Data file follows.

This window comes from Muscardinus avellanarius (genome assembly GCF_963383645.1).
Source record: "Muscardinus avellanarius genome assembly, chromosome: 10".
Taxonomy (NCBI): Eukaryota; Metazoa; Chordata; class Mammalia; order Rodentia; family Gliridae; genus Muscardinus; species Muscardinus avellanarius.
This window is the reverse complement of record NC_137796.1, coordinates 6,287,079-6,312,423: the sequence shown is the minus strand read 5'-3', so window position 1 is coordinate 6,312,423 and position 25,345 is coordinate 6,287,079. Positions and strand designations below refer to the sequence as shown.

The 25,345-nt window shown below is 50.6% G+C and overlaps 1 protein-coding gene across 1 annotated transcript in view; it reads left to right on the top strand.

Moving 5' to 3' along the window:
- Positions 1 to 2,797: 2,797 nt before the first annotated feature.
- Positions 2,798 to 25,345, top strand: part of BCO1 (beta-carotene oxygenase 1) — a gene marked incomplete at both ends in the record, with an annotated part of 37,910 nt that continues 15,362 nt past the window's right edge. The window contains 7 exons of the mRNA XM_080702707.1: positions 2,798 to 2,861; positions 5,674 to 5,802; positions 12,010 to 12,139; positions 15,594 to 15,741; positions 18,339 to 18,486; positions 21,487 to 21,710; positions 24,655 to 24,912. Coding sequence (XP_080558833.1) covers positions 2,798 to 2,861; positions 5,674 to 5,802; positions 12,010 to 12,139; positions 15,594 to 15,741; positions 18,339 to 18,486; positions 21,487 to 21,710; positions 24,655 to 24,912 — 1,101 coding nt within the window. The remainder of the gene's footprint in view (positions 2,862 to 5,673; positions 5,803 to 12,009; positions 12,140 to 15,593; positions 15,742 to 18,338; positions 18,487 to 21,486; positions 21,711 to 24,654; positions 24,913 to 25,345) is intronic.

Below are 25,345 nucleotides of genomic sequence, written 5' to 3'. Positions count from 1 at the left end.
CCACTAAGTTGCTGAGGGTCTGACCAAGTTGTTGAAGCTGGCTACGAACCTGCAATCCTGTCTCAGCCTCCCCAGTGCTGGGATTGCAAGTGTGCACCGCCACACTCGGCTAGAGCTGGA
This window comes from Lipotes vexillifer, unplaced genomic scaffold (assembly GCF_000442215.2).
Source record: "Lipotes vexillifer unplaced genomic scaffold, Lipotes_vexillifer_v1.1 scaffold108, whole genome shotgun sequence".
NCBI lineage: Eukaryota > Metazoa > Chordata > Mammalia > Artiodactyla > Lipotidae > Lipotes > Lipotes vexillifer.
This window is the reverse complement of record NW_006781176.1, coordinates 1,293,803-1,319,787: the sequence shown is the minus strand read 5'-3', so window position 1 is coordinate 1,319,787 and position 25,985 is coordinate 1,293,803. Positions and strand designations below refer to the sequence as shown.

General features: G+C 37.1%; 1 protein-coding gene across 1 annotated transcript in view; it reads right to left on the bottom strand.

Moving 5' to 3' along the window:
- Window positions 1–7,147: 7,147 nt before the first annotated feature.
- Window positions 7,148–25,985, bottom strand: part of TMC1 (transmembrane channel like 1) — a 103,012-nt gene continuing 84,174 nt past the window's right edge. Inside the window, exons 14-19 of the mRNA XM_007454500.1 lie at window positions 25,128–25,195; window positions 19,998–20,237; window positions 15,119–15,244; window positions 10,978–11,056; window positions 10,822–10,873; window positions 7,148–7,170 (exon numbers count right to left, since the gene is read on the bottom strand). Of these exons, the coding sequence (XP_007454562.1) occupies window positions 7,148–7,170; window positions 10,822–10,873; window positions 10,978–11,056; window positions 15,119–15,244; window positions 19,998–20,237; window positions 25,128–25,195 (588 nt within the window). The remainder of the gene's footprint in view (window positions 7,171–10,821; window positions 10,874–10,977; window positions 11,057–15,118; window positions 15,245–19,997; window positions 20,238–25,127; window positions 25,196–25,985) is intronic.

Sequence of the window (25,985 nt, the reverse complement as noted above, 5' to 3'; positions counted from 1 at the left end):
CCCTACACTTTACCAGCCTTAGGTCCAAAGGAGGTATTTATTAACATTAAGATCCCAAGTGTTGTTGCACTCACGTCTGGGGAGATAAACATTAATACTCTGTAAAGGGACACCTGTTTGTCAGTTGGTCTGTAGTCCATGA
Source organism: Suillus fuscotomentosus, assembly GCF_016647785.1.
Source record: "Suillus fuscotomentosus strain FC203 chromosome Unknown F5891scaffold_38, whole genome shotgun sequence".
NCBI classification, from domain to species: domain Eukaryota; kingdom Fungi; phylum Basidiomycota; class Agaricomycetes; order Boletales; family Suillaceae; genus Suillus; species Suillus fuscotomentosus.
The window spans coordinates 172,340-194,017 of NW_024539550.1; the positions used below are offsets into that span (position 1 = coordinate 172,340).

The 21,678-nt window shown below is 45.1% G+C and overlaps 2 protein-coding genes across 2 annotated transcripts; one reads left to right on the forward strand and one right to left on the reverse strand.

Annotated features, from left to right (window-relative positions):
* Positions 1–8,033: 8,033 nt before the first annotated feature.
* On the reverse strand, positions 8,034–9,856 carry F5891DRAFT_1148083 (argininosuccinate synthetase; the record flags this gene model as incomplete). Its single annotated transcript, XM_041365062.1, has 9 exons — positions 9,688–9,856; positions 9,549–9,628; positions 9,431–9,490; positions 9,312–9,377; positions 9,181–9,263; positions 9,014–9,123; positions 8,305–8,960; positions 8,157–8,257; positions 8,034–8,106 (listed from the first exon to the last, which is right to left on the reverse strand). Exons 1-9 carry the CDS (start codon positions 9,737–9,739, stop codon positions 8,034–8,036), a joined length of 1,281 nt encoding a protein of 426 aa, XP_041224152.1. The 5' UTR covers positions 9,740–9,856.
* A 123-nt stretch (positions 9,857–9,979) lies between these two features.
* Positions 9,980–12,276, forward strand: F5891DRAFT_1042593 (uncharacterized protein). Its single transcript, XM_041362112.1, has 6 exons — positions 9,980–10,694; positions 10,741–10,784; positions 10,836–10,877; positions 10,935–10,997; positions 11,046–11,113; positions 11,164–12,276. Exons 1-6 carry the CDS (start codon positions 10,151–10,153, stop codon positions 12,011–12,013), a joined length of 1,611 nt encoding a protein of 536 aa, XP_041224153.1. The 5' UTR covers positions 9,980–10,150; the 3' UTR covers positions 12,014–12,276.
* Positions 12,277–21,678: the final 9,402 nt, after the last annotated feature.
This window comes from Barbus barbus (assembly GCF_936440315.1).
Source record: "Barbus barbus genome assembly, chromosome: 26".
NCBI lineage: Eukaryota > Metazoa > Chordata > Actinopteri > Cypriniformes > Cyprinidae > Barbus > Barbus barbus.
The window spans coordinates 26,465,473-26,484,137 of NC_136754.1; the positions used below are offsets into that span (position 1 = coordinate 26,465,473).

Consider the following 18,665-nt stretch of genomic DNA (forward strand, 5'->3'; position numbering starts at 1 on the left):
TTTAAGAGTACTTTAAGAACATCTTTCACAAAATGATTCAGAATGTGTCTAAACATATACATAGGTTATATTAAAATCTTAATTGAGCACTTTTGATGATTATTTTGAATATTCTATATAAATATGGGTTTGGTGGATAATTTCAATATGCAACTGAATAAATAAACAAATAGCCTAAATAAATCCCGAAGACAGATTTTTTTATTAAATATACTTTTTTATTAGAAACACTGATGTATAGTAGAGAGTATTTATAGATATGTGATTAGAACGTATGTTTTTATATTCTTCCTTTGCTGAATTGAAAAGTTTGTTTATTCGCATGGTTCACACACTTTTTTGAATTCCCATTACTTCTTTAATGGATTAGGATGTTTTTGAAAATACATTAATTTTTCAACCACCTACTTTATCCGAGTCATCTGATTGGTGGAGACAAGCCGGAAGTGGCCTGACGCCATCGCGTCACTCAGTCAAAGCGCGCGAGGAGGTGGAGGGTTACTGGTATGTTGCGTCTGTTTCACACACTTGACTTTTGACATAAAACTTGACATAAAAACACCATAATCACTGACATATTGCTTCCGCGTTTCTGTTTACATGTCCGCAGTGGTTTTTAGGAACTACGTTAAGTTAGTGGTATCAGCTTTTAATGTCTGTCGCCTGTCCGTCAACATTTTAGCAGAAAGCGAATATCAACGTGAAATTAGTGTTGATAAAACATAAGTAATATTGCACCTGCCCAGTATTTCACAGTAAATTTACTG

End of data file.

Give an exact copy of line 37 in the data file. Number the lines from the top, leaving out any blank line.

TTTAAGAGTACTTTAAGAACATCTTTCACAAAATGATTCAGAATGTGTCTAAACATATACATAGGTTATATTAAAATCTTAATTGAGCACTTTTGATGATTATTTTGAATATTCTATATAAATATGGGTTTGGTGGATAATTTCAATATGCAACTGAATAAATAAACAAATAGCCTAAATAAATCCCGAAGACAGATTTTTTTATTAAATATACTTTTTTATTAGAAACACTGATGTATAGTAGAGAGTATTTATAGATATGTGATTAGAACGTATGTTTTTATATTCTTCCTTTGCTGAATTGAAAAGTTTGTTTATTCGCATGGTTCACACACTTTTTTGAATTCCCATTACTTCTTTAATGGATTAGGATGTTTTTGAAAATACATTAATTTTTCAACCACCTACTTTATCCGAGTCATCTGATTGGTGGAGACAAGCCGGAAGTGGCCTGACGCCATCGCGTCACTCAGTCAAAGCGCGCGAGGAGGTGGAGGGTTACTGGTATGTTGCGTCTGTTTCACACACTTGACTTTTGACATAAAACTTGACATAAAAACACCATAATCACTGACATATTGCTTCCGCGTTTCTGTTTACATGTCCGCAGTGGTTTTTAGGAACTACGTTAAGTTAGTGGTATCAGCTTTTAATGTCTGTCGCCTGTCCGTCAACATTTTAGCAGAAAGCGAATATCAACGTGAAATTAGTGTTGATAAAACATAAGTAATATTGCACCTGCCCAGTATTTCACAGTAAATTTACTG